Two in a week!
December 31, 2001 5:28 AM   Subscribe

Two in a week! That must be a record or something. Nobody knows where is Argentina going, and the rioters keep making damages in the capital. Nice way to spend the New Year's eve.
posted by Flor (10 comments total)
Flor: I'm just afraid this power vacuum will bring about Peronism at its worst. Or worse. Grave economic crises, along with indifference from the democratic political elite, sometimes produce dictatorships in countries which speak Spanish or Portuguese...
posted by MiguelCardoso at 5:37 AM on December 31, 2001

Perhaps Falklanders are setting out hedgehogs and Belgian gates as we speak.
posted by dhartung at 8:35 AM on December 31, 2001

Miguel? It happens in countries where English is spoken, too. *wink*
posted by allaboutgeorge at 8:54 AM on December 31, 2001

> Miguel? It happens in countries where English is spoken,
> too. *wink*

Thas' right! And you only have to go back to 1653 to find an example in a major English-speaking country (namely England.) On Dec. 16th of that year
Oliver Cromwell, with the support of the army, dissolved Parliament and became a military dictator. Anybody got a more recent example in England, the U.S., Canada or Australia of a colonel, general or military junta with no pretense of electoral credentials sending the civilian government home and taking power at gunpoint?Say, what language gave us junta anyway? Just asking.
posted by jfuller at 9:33 AM on December 31, 2001

what language gave us junta anyway?
Junta is a word common to many "latin" languages, among them Spanish, Portugese, Catalan... If I'm not mistaken. I haven't found which was the one which brought it into international use because junta is such a common word and is used for all types of committees and boards (football clubs, schools, town councils...) . The dictatorship connotation is one of many meanings and what you're probably looking for is the first use in an English publication using to to mean Latin American style military dictatorship. I've come up a blank on that front.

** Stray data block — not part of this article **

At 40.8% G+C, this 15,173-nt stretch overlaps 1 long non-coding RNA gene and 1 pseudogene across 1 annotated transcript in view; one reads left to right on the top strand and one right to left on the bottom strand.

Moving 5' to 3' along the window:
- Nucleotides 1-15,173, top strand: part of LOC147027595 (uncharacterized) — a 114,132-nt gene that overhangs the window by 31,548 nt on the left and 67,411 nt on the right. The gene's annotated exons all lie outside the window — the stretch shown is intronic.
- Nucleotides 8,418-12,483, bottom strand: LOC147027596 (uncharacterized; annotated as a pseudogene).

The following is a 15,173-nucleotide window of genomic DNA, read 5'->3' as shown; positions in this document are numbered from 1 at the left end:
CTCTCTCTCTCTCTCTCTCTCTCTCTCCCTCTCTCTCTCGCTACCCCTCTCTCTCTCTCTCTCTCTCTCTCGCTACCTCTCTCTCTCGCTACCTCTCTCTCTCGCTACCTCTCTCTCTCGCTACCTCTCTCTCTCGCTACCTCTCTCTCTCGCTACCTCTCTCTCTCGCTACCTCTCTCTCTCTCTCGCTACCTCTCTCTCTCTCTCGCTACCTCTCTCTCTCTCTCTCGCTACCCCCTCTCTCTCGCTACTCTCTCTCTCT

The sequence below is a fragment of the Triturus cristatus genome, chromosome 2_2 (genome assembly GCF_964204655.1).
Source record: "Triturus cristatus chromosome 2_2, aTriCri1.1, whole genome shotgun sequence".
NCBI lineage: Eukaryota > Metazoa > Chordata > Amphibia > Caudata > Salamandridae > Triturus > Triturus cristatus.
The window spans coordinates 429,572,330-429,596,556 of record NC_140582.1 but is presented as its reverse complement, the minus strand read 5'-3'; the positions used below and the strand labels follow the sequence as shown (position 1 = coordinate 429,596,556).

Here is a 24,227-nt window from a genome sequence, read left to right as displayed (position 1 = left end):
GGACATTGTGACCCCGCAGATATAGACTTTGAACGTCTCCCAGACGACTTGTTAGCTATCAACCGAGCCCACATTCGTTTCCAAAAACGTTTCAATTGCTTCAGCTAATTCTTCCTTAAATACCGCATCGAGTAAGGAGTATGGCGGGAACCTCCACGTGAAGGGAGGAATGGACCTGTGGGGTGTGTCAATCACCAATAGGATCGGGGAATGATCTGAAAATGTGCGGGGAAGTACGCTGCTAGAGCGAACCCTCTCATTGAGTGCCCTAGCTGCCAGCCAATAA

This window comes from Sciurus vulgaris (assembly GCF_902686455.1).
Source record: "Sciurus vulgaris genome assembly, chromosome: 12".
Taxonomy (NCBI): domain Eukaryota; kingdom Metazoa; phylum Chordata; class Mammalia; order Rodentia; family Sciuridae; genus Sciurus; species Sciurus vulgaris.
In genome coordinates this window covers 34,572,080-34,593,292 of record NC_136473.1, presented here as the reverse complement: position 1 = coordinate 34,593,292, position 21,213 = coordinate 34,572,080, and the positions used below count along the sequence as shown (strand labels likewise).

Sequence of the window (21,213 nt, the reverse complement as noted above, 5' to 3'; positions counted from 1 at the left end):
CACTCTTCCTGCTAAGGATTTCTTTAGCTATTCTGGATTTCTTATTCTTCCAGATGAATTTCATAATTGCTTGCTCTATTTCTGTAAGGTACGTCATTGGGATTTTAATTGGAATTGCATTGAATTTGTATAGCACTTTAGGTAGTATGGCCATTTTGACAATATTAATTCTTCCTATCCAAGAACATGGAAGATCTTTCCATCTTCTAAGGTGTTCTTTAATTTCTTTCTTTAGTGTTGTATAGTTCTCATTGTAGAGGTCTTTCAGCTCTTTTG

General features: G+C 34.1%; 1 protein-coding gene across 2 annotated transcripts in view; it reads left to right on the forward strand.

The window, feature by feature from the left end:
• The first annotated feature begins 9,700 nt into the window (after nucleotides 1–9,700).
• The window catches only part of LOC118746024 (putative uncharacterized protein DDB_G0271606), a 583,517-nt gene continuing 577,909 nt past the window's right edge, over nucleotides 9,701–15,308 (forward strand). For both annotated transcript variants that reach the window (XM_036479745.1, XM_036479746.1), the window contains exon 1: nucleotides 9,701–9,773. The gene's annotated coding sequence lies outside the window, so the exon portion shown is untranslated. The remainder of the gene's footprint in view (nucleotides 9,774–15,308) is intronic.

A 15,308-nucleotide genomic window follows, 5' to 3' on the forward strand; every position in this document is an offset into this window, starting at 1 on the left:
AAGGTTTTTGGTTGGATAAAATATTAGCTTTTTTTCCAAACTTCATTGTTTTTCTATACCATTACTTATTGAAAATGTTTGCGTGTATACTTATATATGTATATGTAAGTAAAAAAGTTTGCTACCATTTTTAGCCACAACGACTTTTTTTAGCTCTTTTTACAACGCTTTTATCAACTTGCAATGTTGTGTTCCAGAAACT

Almost all English-speaking countries were colonies until this century (making domestic dictatorships not only difficult but also rather useless), which I suppose is your reason for only including England, US, Canada and Australia in your question. Colonialism is dictatorship, so I'm sure you didn't mean England is to be counted out (we came a lot worse out of Cromwell's rule than the English, believe me, not to mention that period till 1922).
posted by Zootoon at 10:30 AM on December 31, 2001

Zootoon, are you Irish? You sound like it anyway. Always nice to see another Irish person around.

Anyway, for those who might not be aware of Cromwell, I don't think it's too much to say that he would have been the 17th century equivalent of Slobodan Milosevic - lots of ethnic cleansing and some genocide as well.

I wouldn't say colonialism in itself is dictatorship though - most colonies would have some sort of democratic process, as opposed to being dictated to.
posted by tomcosgrave at 12:11 PM on December 31, 2001

England, the U.S., Canada or Australia These are not the only places in which English is spoken. It's not even worth engaging in a language-is-destiny argument (what language gave us junta anyway? 8uh?), but it is worth noting that all government web pages in AR can be translated into English with a click of a link., for instance. Moreover, the AR currency is set to the dollar, not the peseta. So, which would be more likely a causal link - money or language?
posted by rschram at 12:41 PM on December 31, 2001

jfuller heavy-handedly asks:

Anybody got a more recent example

Uganda? Fiji? Both offically English-speaking, I think.
posted by rodii at 1:26 PM on December 31, 2001

well look at it this way:

become president for a week, resign, and enjoy all the perks of being a former president.
posted by physics at 1:48 PM on December 31, 2001

Tom Cosgrave, Bhlian Mhaith Agat, yes I'm Irish, though living abroad. Nice to see you too! There are colonies and colonies. Though Ireland had representation in the English parliament, this was not much use to us if it didn't allow us self-determination, as the 1919 election results confirmed. For those unfamiliar with Irish history, Sinn Fein won the 1919 election by a landslide on an independence ticket and most their MPs were promptly arrested. The film Michael Collins is a fair representation (I believe) of what then happened. I will concede though that not all colonies are alike. Gibraltar and the Falklands are two examples that come to mind. My view as regards them, same as my feelings regards Ireland (NI included) is "whatever the people want".
Physics, I know people from Argentina and this was their exact answer to my question "Would you accept the post of president right now?" A few days work, resign and you're set for life. You don't even have to the time to do anything to get impeached (well...).
posted by Zootoon at 7:38 PM on December 31, 2001

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